Folks — The idea that a 10-year-old is not allowed to read at the library without a guardian is nauseating to me, and not just because I spent my formative years at the Wilmette Public Library (reading the Harvard Lampoon). I can’t imagine my mom having to spend her whole weekend at the library just because she happened to have a reader for a child. Alternatively, I can’t imagine NOT spending my afternoons at the library because my mom had other things to do besides bodyguarding me in the reference room.
And yet, that “No One Alone Under Age 10” edict is the law of the land in Knoxville, Tenn. — a law this lovely letter-writer most eloquently protests:
Meredith C. Kuester, Knoxville
I want to express my displeasure at the new policy banning children younger than 10 from all branches of the Knox County Public Library System unless they are accompanied by an adult. Though I understand the idea behind this policy, the freedom of education envisioned by the founders of our public library system is being jeopardized. The librarians have the right to ask any disruptive individual to leave, regardless of the perpetrator’s age, but a mature, responsible person, using the library for its intended purpose, should not be discriminated against because of age.
My children, who have been “model citizens,” according to our branch librarian, often walk to our neighborhood branch to do their homework, check out or return books. The neighborhood library had, historically, been a safe place for well-behaved children to exercise a bit of freedom, individualism and independence, while enjoying the thrills of reading and education. It is one of the wonderful privileges allowed us in this great country. What childhood would be complete without the excitement of going to the library and checking out your own book, and if a child is allowed to walk to the library alone, shouldn’t that child be allowed to enter alone?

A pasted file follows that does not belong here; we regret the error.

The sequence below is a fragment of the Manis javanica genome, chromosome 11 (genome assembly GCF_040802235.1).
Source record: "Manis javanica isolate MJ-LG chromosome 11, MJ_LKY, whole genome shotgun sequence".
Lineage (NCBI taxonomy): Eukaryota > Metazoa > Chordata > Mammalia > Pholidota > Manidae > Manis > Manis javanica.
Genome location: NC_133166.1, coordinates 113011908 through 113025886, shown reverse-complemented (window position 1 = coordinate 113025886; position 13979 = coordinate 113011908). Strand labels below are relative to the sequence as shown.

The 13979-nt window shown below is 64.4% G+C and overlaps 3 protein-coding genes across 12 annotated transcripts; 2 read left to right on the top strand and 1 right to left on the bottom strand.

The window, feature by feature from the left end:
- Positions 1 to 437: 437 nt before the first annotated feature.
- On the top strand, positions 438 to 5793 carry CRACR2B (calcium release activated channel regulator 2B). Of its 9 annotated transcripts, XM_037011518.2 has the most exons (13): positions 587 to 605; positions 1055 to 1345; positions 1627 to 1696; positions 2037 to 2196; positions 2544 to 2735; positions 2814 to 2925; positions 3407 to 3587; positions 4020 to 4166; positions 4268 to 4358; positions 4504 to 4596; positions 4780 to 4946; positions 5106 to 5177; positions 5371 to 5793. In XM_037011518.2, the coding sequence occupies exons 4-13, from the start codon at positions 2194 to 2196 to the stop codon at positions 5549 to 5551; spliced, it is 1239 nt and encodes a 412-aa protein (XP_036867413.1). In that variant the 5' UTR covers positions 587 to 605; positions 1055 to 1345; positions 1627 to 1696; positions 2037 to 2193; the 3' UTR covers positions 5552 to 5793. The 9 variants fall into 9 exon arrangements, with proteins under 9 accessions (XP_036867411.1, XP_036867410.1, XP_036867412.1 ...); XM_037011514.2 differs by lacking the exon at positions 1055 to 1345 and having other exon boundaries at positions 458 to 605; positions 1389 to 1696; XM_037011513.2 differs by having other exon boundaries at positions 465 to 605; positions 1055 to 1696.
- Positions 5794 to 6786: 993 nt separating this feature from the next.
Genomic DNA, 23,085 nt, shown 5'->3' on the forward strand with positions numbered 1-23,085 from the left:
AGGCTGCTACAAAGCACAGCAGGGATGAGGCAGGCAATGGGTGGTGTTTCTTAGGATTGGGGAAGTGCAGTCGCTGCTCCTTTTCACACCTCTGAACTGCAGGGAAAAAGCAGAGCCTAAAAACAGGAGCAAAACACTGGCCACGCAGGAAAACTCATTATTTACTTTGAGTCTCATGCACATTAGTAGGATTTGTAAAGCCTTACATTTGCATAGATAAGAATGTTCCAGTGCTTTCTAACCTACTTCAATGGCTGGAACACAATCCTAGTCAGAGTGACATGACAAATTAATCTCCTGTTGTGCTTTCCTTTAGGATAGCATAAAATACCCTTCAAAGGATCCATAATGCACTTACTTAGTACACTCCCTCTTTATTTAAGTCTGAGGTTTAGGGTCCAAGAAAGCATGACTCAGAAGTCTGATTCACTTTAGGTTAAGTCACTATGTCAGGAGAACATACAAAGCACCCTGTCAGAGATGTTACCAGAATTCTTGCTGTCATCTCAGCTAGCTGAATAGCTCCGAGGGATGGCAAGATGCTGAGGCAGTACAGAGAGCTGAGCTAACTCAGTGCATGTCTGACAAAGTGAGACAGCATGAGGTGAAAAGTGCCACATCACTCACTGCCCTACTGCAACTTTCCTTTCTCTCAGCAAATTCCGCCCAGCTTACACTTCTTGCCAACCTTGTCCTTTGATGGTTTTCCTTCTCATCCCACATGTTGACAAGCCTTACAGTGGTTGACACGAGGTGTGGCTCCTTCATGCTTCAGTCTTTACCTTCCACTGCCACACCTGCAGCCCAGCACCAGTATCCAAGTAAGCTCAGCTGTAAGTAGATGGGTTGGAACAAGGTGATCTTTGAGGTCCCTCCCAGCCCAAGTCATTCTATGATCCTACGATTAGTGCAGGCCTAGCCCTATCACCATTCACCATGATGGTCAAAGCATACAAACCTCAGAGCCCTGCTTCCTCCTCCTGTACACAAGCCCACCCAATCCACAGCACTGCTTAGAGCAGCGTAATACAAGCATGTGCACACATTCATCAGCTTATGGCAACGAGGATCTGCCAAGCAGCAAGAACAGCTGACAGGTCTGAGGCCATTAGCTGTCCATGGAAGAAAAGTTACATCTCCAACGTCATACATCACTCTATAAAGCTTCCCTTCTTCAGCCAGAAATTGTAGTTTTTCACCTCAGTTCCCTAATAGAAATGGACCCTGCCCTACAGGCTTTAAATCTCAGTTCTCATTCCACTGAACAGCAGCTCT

Please do not penalize all children because of the actions of a few. I kindly and respectfully ask that the Knox County Library Board reconsider this policy. I have one daughter who will be 10 in two months, but my younger child, who is 7, walks with my older child to the library and can no longer enter or wait on the grounds. Has fear of lawsuits caused this childhood rite of passage to become a thing of the past? My suggestion is to let individual libraries write their own policy, especially the small neighborhood branches within walking distance of schools.
And now — sigh — the responses:
“The writer should appreciate having a library so close to home and obey the rules without grousing.”
“My grandchildren are 10 and 11, but I wouldn’t leave them alone in the library or any other public place.”
“I think most all of us parents don’t think that having our child disappear, perhaps the victim of a child molester/rapist/murderer, is something that we could stand to go through.”
“This is not a place where 10 and a 7 year old should be going someplace by themselves and staying for hours without a guardian to protect them.”
And the one that seems to speak for everyone I totally disagree with:
“…My generation didn’t have to grow up like that. In these times parents have to protect kids in such places. I don’t blame them for having that rule and it doesn’t seem unreasonable. It seems to me just good old fashioned common sense.”
Ah me. I don’t suppose I should point out all the crime stats on the right side of my blog — the ones that show that crime is DOWN since today’s parents were kids. But point them out I must, along with the fact that Knoxville is focusing on an unlikely scenario — children at the library molested or even murdered — rather than considering the far more likely scenario — kids NOT reading and NOT loving books, because the library doesn’t welcome them. Or doesn’t that matter? – L.